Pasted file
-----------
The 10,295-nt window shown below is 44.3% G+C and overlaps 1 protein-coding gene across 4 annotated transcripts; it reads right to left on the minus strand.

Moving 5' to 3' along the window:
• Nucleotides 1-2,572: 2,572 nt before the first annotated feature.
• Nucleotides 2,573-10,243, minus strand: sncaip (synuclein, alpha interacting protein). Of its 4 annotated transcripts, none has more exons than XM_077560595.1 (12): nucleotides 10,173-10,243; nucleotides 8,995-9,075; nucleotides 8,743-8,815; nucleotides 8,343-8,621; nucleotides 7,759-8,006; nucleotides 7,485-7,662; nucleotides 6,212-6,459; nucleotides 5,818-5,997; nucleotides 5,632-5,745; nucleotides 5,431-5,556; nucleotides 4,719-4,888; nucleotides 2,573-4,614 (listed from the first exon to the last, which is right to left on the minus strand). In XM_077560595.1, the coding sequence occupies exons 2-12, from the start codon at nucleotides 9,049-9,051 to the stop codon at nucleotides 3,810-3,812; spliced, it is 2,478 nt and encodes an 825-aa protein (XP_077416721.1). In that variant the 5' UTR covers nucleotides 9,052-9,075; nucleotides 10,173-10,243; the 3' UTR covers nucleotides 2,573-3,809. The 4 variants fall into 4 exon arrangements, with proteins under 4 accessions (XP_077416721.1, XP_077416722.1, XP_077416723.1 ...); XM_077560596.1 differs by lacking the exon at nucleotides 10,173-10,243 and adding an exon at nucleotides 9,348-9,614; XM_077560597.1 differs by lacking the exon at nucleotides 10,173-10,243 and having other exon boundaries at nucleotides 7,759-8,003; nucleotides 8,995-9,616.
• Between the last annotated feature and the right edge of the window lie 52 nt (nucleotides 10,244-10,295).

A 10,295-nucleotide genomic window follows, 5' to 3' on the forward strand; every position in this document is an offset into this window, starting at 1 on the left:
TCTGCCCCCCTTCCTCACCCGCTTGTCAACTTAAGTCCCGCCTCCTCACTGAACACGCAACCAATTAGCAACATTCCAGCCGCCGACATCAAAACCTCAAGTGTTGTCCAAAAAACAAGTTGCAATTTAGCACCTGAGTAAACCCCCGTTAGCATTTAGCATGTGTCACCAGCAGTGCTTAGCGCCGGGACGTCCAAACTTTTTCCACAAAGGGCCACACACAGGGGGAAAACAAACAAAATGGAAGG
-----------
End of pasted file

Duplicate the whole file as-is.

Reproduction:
The 10,295-nt window shown below is 44.3% G+C and overlaps 1 protein-coding gene across 4 annotated transcripts; it reads right to left on the minus strand.

Moving 5' to 3' along the window:
• Nucleotides 1-2,572: 2,572 nt before the first annotated feature.
• Nucleotides 2,573-10,243, minus strand: sncaip (synuclein, alpha interacting protein). Of its 4 annotated transcripts, none has more exons than XM_077560595.1 (12): nucleotides 10,173-10,243; nucleotides 8,995-9,075; nucleotides 8,743-8,815; nucleotides 8,343-8,621; nucleotides 7,759-8,006; nucleotides 7,485-7,662; nucleotides 6,212-6,459; nucleotides 5,818-5,997; nucleotides 5,632-5,745; nucleotides 5,431-5,556; nucleotides 4,719-4,888; nucleotides 2,573-4,614 (listed from the first exon to the last, which is right to left on the minus strand). In XM_077560595.1, the coding sequence occupies exons 2-12, from the start codon at nucleotides 9,049-9,051 to the stop codon at nucleotides 3,810-3,812; spliced, it is 2,478 nt and encodes an 825-aa protein (XP_077416721.1). In that variant the 5' UTR covers nucleotides 9,052-9,075; nucleotides 10,173-10,243; the 3' UTR covers nucleotides 2,573-3,809. The 4 variants fall into 4 exon arrangements, with proteins under 4 accessions (XP_077416721.1, XP_077416722.1, XP_077416723.1 ...); XM_077560596.1 differs by lacking the exon at nucleotides 10,173-10,243 and adding an exon at nucleotides 9,348-9,614; XM_077560597.1 differs by lacking the exon at nucleotides 10,173-10,243 and having other exon boundaries at nucleotides 7,759-8,003; nucleotides 8,995-9,616.
• Between the last annotated feature and the right edge of the window lie 52 nt (nucleotides 10,244-10,295).

A 10,295-nucleotide genomic window follows, 5' to 3' on the forward strand; every position in this document is an offset into this window, starting at 1 on the left:
TCTGCCCCCCTTCCTCACCCGCTTGTCAACTTAAGTCCCGCCTCCTCACTGAACACGCAACCAATTAGCAACATTCCAGCCGCCGACATCAAAACCTCAAGTGTTGTCCAAAAAACAAGTTGCAATTTAGCACCTGAGTAAACCCCCGTTAGCATTTAGCATGTGTCACCAGCAGTGCTTAGCGCCGGGACGTCCAAACTTTTTCCACAAAGGGCCACACACAGGGGGAAAACAAACAAAATGGAAGG